Wednesday, June 29, 2011

Veterans Die Facing Mountains of Red Tape For a Reason

Chaplain Kathie

While the following is a very good article, I find it stunning that what was left out is the biggest part of the reason they are waiting longer. Money. If you read news reports, you only get part of what has been going on. You have to talk to the VA employees to get to the bottom of what they see everyday. First, the situation of not being able to replace claims processors when older workers retire or leave. Yes, there is a hiring freeze even with the VA.

At a Disabled American Veterans Auxiliary conference in Lake Mary last week, the situation was presented loud and clear by one of the speakers. It takes two years to train a claims agent, so they are already behind on having people able to process claims. When you take into account that there were not enough new hires to handle the flood of veterans entering because of Agent Orange and PTSD rules being changed, it made a bad situation turn into a crisis.

Then there is the issue of the Suicide Prevention Hotline getting so many calls but no one seems to be asking why there are more veterans in crisis while the government has been spending so much money on PTSD. Why do they ever have to find it so impossible to survive combat that suicide is even a thought in their mind? We've been at this since the 70's and should have been a lot closer to making sure they are getting appropriate care instead of better than nothing.

Medications are not the answer but the DOD and the VA seem to approach "treatment" with a bottle of pills. Therapy needs to be developed for the individual. Some do well in group therapy while others need one to one. When they start talking about what's going on inside of them, what they feel and think, then they start to heal. Medications can take "feeling" away from them, basically numbing them. Their help cannot end with pills.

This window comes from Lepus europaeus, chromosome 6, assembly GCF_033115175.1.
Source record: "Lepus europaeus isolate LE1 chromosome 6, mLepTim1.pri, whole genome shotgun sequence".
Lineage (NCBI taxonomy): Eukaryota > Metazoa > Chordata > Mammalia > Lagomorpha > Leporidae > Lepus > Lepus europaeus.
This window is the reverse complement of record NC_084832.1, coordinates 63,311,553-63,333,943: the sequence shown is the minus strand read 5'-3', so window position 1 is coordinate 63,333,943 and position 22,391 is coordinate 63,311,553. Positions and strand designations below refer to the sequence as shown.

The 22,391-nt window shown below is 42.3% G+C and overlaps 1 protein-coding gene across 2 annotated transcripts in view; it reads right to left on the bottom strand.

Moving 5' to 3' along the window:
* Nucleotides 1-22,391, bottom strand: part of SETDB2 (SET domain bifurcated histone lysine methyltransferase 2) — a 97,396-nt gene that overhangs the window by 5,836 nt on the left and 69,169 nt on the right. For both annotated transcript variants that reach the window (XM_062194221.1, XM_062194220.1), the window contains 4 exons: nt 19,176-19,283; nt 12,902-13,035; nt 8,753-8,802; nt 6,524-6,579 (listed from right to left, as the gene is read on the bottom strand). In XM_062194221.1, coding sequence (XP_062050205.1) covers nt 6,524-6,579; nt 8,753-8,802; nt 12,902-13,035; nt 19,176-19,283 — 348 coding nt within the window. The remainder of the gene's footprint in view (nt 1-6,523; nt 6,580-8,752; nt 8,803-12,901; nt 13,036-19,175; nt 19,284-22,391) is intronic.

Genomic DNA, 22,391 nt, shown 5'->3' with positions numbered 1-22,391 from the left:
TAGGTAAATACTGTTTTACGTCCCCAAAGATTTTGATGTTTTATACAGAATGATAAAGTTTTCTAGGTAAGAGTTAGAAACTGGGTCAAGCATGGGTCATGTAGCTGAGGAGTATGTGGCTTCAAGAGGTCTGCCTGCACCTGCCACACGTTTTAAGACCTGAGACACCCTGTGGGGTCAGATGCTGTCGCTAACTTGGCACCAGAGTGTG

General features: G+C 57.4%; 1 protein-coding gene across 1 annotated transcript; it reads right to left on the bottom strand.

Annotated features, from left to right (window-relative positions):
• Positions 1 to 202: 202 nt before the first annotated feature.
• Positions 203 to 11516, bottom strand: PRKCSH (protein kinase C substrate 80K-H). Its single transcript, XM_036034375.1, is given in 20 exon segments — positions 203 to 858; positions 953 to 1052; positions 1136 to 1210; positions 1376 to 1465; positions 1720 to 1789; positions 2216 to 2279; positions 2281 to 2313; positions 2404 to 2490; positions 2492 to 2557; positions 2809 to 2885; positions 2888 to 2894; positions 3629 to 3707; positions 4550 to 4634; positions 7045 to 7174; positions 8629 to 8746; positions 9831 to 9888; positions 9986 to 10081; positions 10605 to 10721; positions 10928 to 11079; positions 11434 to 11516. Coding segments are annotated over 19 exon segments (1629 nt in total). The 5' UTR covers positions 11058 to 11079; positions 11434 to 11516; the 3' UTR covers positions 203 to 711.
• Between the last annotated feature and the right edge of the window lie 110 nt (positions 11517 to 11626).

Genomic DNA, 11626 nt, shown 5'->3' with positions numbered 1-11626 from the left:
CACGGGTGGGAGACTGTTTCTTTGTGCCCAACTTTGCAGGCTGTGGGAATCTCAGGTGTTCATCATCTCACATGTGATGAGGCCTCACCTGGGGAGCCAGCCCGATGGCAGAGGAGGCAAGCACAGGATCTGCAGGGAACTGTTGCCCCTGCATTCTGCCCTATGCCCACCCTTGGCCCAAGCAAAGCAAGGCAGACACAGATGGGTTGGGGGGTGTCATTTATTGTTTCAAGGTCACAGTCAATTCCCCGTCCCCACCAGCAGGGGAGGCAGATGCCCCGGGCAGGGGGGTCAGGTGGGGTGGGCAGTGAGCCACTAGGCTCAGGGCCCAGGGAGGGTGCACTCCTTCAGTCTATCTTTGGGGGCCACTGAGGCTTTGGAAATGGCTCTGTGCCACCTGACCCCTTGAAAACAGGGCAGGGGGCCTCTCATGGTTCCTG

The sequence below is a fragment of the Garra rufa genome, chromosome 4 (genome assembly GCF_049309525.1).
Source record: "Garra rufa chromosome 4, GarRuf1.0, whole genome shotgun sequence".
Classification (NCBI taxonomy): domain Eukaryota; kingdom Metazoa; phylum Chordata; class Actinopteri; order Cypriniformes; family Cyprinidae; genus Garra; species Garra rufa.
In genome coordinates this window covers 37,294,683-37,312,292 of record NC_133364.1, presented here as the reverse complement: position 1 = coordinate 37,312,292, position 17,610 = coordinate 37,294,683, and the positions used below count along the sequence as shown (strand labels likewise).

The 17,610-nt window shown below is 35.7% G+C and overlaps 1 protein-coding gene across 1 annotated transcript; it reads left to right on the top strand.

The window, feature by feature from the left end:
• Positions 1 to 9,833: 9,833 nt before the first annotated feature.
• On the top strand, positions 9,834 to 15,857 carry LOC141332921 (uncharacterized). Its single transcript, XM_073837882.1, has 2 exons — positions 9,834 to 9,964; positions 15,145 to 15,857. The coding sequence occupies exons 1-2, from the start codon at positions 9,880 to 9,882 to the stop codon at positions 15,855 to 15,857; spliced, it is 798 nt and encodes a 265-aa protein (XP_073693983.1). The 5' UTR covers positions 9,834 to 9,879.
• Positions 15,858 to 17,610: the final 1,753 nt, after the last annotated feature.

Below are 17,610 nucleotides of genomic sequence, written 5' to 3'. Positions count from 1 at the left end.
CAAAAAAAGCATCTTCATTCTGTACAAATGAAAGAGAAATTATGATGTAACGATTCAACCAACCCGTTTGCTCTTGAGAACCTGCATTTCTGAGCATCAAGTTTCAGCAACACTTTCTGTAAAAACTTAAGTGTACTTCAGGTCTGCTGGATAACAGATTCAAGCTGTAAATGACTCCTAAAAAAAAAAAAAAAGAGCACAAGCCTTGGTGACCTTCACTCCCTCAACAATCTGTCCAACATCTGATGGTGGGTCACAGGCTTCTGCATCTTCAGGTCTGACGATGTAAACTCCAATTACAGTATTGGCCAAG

Then there are other programs going on from sports, to horses and dogs. There is a growing list of programs available for a reason. There is not a one-size-fits-all for everyone. The bottom of the list that should be at the top is getting the families involved in the care of our veterans. Too many family members have little or no knowledge of what PTSD is, what they can do to help or what help is available for them in the form of support.

It is not that the VA is broken but the media does not seem interested in what is the reason for all of this still happening after so much time and money has gone into helping veterans heal.

Veterans Die Facing Mountains of Red Tape
By Lena Groeger
June 29, 2011

When Clay Hunt returned home to Texas after two combat tours in Iraq and Afghanistan, the struggle didn’t end. Tormented by flashbacks and post-traumatic stress, he sought medical help from the Department of Veteran Affairs – but faced a pile of paperwork. While waiting for help, he turned his energy towards helping his fellow veterans, raising money for the wounded and appearing in public service announcements for veterans struggling, like him, with the psychological trauma of war.

Hunt took his own life on March 31, 2011. His disability checks arrived five weeks later.

Tragically, Clay’s story is not unique. Every day, 18 veterans of the nation’s armed forces become casualties by their own hands. One thousand more attempt to take their own lives every month. The numbers are as grim for active duty and reserve soldiers: The Army just reported 27 suspected suicides for the month of May, higher than any other month this year.

“Those numbers are just the tip of the iceberg,” Paul Rieckhoff, executive director of the Iraq and Afghanistan Veterans of America, tells Danger Room. “This is a problem that’s clearly out of control.”

As Obama promises a drawdown of troops in Afghanistan and Iraq is coming to a close, the number of soldiers returning home is only rising. But after fighting for their country, these veterans are forced to fight a health care system that is not sufficiently able to help them. Last month the U.S. 9th Circuit Court of Appeals berated the Department of Veteran Affairs for delays in treating veterans who have the combat-related mental injuries that put them at an increased risk of suicide.

“The VA’s unchecked incompetence has gone on long enough; no more veterans should be compelled to agonize or perish while the government fails to perform its obligations,” the judges wrote in the majority ruling.

read more here
Veterans Die Facing Mountains of Red Tape